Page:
However, they could also simply be choosing not to marry in the first place, particularly if one or both parties have had a previous divorce and they are aware of how difficult and expensive a process it can be.
The Rise of the ‘Silver-Splitters’
Another interesting trend found within these statistics is that women aged 55 and over are the only group to have seen a rise in the divorce rate over the past decade, which has led experts to coin the phrase ‘silver-splitters’ for the sector.
Although divorce among men declined in all age groups, rates for women increased by 1.9%, for ages 55 to 59. Rates have decreased less dramatically at older ages too, meaning that older generations are steadily making up a greater proportion of overall divorce numbers.
Marilyn Stowe also commented on this, stating that the increase here was most likely due to greater financial stability in later life. “Finances could well be the key,” she said, “and if that is the case, the figures could mask a great deal of social injustice that access to legal aid used to alleviate.”
Commenting on the concept of the ‘silver-splitters’, as well as other divorce trends, Clare Wiseman, Family and Divorce Lawyer at Irwin Mitchell, told the press: “The divorce rates show that the average age of divorcees is continuing to rise partly because the attitudes of modern society towards divorce have become more relaxed in the past 10-20 years. Most divorcees are now in their 40s.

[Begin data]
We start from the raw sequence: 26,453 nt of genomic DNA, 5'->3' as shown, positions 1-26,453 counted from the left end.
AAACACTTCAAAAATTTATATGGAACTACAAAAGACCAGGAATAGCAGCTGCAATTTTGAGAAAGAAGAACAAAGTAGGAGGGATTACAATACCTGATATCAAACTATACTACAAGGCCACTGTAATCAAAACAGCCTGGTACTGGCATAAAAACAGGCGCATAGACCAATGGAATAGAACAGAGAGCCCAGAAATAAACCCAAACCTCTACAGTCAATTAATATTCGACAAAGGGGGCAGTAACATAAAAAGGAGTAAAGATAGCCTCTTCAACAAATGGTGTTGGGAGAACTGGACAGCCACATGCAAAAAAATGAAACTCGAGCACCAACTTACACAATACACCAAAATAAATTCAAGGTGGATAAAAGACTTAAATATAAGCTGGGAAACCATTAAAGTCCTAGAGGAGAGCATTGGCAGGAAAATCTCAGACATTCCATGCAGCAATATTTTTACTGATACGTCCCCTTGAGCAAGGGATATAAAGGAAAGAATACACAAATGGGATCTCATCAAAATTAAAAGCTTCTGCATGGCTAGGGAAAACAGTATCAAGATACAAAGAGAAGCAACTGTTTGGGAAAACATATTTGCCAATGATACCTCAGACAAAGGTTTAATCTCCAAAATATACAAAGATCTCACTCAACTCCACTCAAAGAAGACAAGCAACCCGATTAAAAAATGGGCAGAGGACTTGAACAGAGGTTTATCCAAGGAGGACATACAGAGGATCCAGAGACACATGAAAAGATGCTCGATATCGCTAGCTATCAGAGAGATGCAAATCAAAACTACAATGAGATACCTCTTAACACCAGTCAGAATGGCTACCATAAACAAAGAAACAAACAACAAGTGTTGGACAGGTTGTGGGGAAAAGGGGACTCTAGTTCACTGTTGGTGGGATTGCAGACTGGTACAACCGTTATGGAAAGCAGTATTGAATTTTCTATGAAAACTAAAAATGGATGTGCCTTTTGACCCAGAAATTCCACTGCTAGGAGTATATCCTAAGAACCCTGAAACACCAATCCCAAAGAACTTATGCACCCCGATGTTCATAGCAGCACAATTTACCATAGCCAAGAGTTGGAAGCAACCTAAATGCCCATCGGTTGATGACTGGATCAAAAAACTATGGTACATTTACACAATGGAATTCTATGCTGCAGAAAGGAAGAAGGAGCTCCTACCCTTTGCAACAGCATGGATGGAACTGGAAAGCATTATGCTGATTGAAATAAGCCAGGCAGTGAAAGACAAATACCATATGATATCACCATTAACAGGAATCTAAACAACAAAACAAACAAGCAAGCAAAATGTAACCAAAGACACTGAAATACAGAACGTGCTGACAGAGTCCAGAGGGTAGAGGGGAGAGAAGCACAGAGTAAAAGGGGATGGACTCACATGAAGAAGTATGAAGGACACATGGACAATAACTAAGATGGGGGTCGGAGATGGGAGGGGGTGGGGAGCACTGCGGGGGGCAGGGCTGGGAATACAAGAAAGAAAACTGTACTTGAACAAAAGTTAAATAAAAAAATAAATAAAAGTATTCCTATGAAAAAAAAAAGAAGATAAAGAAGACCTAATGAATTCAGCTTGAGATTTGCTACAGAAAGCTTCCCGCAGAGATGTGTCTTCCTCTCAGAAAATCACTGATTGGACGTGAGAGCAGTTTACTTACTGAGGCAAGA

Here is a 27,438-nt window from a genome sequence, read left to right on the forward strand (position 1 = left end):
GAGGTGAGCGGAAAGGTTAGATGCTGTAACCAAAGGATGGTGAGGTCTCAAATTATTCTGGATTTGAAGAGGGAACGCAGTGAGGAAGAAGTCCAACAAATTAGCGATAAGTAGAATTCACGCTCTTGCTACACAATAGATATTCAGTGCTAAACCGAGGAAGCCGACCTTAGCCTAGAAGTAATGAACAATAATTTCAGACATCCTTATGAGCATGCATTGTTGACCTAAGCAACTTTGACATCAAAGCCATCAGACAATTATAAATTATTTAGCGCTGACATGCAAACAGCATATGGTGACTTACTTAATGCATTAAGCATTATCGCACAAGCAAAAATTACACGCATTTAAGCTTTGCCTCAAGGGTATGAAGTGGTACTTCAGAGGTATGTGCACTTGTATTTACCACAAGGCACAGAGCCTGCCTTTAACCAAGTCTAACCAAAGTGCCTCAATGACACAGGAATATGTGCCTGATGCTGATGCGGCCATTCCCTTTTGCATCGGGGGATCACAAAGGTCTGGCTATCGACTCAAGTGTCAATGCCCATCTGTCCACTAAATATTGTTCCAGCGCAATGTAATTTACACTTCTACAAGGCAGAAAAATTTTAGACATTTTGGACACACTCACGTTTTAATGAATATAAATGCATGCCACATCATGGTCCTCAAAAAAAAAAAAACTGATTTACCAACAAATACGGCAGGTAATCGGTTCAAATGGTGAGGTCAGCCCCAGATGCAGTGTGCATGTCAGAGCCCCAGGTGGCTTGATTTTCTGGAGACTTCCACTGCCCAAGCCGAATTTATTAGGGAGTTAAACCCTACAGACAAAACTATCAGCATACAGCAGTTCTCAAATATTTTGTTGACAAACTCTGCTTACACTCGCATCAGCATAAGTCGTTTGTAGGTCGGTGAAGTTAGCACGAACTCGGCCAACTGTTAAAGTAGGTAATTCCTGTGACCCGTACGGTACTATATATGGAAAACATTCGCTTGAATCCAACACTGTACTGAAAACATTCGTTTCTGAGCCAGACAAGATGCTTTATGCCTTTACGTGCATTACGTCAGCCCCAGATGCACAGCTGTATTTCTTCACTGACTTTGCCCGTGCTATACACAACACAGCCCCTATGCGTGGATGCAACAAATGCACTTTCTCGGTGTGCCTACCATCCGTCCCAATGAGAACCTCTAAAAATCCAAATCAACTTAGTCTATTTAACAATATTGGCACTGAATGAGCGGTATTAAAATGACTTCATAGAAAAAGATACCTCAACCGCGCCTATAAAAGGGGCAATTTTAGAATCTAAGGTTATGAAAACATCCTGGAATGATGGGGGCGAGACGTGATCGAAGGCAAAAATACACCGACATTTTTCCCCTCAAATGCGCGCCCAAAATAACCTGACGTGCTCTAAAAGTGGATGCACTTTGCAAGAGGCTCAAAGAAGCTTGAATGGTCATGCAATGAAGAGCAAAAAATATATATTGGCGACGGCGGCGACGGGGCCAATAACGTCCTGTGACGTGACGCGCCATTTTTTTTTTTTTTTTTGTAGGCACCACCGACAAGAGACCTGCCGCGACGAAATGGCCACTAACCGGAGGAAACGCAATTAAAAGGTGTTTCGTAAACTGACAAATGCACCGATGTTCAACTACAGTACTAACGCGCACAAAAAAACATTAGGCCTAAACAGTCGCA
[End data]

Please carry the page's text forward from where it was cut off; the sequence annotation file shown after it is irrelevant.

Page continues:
“People are recognising that they don’t have to stay in unhappy relationships and the number of dating websites and groups that are aimed at older people show that it is possible to build new relationships no matter what age you divorce. Having said that, the stats show that once a marriage lasts 20 years, there is a much greater chance the couple will stay together. The first 10 years remain the most likely time that a divorce will occur.
“Long term, the statistics show that divorce rates generally are continuing to decline, which may reflect the fact that more people are cohabiting first. Same sex marriage was first legally allowed in 2014 so in the next batch of statistics for the years following this we may start to see same-sex divorce reported on for the first time.”
We understand that there are a multitude of reasons why you could have decided to divorce from your partner, and we’re here to help. However, it could also be the case that you’re a cohabiting couple, and you’d like to know what the implications are if you split.
Whether you’re in the process of getting divorced and you’d like to speak to one of our legal experts, or you’re considering your options at this point, the best thing to do is to seek our advice as soon as possible. You can call us on 020 7381 8111, or email us at [email protected].